Actual Journalism Is Under an Asymmetrical Attack


Our political media today is a one-sided battle. In one corner, we have the old-fashioned gatekeepers doing business as they always have: fearful of offending the powerful, and constantly attempting to strike a balance between profit and what they deem the “public interest.” In the other is an amalgam of right-wing institutions that found a path to riches by combining lies, prejudice, and conspiracy theories—with precious little actual journalism. Donald Trump’s presidency has boosted the latter’s influence, helping to metastasize its cancerous mendacity throughout the body politic. But the phenomenon precedes Trump—indeed, without it he would still be a C-list celebrity grifter.

In their in-depth 2011 study of the Tea Party, political scientists Theda Skocpol and Vanessa Williamson observed that “what America has right now is a thousand-pound gorilla media juggernaut on the right, operating nineteenth-century style, coexisting with other news outlets trying to keep up while making fitful efforts, twentieth-century style, to check facts and cover ‘both sides of the story.’” Back then, the juggernaut was mostly Fox News and Rush Limbaugh–style talk radio. But today, there’s been a proliferation of outlets that exploit their audience’s gullibility and the unwillingness of Facebook, Twitter, and YouTube to take responsibility for the lies and hatred they so profitably distribute.

Three scholars associated with the Berkman Klein Center for Internet and Society at Harvard University—Yochai Benkler, Robert Faris, and Hal Roberts—have published a study that does the best job I’ve seen of contextualizing the current information ecosphere. Their book, Network Propaganda: Manipulation, Disinformation, and Radicalization in American Politics, builds on the Skocpol-Williamson thesis with an ocean of alarming data.

Contrary to popular opinion, the authors find “no left-right division, but rather a division between the right and the rest of the media ecosystem. The right wing of the media ecosystem behaves precisely as the echo chamber models predict—exhibiting high insularity, susceptibility to information cascades, rumor and conspiracy theory, and drift toward more extreme versions of itself.”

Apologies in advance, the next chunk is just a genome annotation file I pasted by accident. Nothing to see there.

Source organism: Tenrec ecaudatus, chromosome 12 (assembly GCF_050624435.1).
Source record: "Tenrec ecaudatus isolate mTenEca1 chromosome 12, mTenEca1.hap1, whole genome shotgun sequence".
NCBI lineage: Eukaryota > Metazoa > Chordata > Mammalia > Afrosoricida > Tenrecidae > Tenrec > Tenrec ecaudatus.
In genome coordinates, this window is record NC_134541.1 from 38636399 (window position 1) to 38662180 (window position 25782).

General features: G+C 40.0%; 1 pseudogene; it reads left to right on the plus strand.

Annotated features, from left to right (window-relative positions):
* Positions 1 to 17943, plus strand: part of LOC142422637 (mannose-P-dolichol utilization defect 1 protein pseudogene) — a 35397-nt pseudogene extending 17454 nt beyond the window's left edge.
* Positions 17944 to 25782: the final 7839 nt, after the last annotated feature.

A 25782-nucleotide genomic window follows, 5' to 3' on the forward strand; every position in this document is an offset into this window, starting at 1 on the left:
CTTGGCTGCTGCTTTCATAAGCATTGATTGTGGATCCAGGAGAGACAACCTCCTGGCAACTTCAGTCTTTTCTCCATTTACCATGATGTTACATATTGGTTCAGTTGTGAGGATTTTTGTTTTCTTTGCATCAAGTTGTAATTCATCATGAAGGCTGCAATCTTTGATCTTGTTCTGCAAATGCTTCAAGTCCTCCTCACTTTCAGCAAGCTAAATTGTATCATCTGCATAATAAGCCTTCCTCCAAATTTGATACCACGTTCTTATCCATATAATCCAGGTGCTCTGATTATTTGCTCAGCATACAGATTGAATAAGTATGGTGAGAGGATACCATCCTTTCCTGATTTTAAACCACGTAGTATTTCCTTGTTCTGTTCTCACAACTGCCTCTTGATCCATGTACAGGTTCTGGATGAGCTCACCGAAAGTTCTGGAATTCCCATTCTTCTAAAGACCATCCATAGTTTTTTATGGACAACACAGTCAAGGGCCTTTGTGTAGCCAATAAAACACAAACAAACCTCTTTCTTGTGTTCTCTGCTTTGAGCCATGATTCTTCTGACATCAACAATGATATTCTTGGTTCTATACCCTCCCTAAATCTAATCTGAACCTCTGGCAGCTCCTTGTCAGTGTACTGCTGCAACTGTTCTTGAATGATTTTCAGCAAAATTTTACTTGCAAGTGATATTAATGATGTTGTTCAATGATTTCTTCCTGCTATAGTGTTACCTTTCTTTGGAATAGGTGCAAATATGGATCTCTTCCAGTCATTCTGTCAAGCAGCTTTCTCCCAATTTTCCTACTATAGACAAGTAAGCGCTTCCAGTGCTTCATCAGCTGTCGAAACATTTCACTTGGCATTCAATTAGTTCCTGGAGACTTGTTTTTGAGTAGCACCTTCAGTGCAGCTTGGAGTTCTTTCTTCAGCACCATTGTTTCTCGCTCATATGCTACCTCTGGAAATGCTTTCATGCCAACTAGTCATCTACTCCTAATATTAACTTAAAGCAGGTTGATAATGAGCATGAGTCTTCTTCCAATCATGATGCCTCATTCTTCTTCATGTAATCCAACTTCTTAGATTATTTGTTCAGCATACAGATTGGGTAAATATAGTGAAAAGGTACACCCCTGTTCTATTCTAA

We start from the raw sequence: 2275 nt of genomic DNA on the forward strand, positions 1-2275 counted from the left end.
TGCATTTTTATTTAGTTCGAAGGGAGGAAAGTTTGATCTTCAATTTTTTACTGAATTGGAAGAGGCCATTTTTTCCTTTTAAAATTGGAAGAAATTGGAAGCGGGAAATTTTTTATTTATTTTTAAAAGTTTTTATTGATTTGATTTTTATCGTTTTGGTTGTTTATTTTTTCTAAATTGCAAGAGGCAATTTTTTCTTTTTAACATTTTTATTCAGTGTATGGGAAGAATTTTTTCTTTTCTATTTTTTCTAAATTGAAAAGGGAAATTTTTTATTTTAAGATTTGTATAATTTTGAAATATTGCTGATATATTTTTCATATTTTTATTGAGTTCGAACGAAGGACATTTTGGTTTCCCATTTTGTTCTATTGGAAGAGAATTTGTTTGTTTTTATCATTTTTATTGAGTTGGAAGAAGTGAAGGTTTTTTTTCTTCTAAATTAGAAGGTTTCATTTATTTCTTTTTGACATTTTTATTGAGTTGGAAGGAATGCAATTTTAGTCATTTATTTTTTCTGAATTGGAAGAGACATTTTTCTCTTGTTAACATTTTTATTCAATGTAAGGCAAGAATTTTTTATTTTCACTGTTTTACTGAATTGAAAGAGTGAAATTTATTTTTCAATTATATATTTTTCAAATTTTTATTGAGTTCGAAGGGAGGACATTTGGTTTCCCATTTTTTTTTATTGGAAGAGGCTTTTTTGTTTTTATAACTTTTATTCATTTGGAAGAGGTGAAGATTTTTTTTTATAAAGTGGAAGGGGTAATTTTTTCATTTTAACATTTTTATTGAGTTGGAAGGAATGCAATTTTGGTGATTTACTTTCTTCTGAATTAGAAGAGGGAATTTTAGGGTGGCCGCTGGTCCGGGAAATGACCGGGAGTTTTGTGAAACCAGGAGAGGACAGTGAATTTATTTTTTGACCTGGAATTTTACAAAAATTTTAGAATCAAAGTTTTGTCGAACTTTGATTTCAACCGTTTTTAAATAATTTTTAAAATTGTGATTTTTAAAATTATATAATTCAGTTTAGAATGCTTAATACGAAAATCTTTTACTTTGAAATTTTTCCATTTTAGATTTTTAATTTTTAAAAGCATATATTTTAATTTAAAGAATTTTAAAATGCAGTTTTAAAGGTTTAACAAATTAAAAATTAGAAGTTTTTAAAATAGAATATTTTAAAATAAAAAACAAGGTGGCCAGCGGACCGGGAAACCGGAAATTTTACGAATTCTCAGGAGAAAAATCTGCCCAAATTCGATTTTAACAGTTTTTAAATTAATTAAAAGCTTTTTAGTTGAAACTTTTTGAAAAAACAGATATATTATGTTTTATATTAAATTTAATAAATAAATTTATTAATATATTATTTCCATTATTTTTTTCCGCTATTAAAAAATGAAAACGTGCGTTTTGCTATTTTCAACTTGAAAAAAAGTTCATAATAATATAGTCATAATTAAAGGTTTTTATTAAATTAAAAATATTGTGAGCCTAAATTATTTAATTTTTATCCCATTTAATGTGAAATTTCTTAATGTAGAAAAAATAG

In an interview with Boston Review, Benkler notes that this arose with “the emergence of a business model that stokes anger and outrage and reinforces identity-based politics just when the Republican coalition began to lean heavily on two deeply identity-based communities, namely, angry whites in the wake of the civil rights movement and the religious right pushing back against the women’s movement.”

Today, right-wing sites account for an increasingly large portion of political-news sources, and they abide by no known rules of journalism. “[E]ven core right-wing sites that do claim to follow journalistic norms, Fox News and the Daily Caller, do not in fact do so,” the authors of Network Propaganda correctly observe. This stands in direct contrast to left-wing sites, which, according to Benkler, “share the reporting and journalistic traditions of mainstream media.” (I’d say we do far better.) But the influence of the left pales compared with that of the right. We should all know this by now, but the data amassed in this study remains shocking. During the 2016 election, for instance, the racist, inflammatory Breitbart was the third most frequently shared news source on Facebook, right behind The New York Times and CNN. (Fox News finished 14th; it’s no coincidence that Roger Ailes and Rupert Murdoch gave up their resistance to the Trump tsunami.) Together, Fox, Limbaugh, Breitbart, and all the smaller but surprisingly well-read conservative sites constitute a “propaganda Feedback Loop” that progressively lowers the costs of lying and “increases the costs of resisting that shared narrative in the name of truth,” according to the Berkman Klein Center team.



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